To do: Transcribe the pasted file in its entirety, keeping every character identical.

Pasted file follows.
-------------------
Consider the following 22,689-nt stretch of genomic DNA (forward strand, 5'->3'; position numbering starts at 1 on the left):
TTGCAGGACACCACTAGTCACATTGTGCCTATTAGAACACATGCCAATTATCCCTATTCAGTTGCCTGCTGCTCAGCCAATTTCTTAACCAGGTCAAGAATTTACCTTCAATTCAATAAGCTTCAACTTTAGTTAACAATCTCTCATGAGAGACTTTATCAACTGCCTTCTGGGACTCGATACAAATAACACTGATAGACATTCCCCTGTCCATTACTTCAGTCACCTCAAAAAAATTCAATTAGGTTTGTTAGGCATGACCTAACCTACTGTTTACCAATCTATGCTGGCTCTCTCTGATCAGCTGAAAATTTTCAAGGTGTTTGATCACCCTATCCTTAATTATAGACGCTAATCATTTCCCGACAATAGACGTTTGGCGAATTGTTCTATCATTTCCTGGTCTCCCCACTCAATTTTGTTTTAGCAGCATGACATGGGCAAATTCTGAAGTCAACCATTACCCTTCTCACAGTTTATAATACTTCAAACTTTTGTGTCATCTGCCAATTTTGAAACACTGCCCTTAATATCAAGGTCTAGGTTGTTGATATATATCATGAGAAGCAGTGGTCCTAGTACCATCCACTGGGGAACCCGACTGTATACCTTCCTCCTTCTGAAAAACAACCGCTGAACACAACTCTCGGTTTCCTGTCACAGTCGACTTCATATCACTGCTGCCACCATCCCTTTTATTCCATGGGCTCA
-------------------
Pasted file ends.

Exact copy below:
Consider the following 22,689-nt stretch of genomic DNA (forward strand, 5'->3'; position numbering starts at 1 on the left):
TTGCAGGACACCACTAGTCACATTGTGCCTATTAGAACACATGCCAATTATCCCTATTCAGTTGCCTGCTGCTCAGCCAATTTCTTAACCAGGTCAAGAATTTACCTTCAATTCAATAAGCTTCAACTTTAGTTAACAATCTCTCATGAGAGACTTTATCAACTGCCTTCTGGGACTCGATACAAATAACACTGATAGACATTCCCCTGTCCATTACTTCAGTCACCTCAAAAAAATTCAATTAGGTTTGTTAGGCATGACCTAACCTACTGTTTACCAATCTATGCTGGCTCTCTCTGATCAGCTGAAAATTTTCAAGGTGTTTGATCACCCTATCCTTAATTATAGACGCTAATCATTTCCCGACAATAGACGTTTGGCGAATTGTTCTATCATTTCCTGGTCTCCCCACTCAATTTTGTTTTAGCAGCATGACATGGGCAAATTCTGAAGTCAACCATTACCCTTCTCACAGTTTATAATACTTCAAACTTTTGTGTCATCTGCCAATTTTGAAACACTGCCCTTAATATCAAGGTCTAGGTTGTTGATATATATCATGAGAAGCAGTGGTCCTAGTACCATCCACTGGGGAACCCGACTGTATACCTTCCTCCTTCTGAAAAACAACCGCTGAACACAACTCTCGGTTTCCTGTCACAGTCGACTTCATATCACTGCTGCCACCATCCCTTTTATTCCATGGGCTCA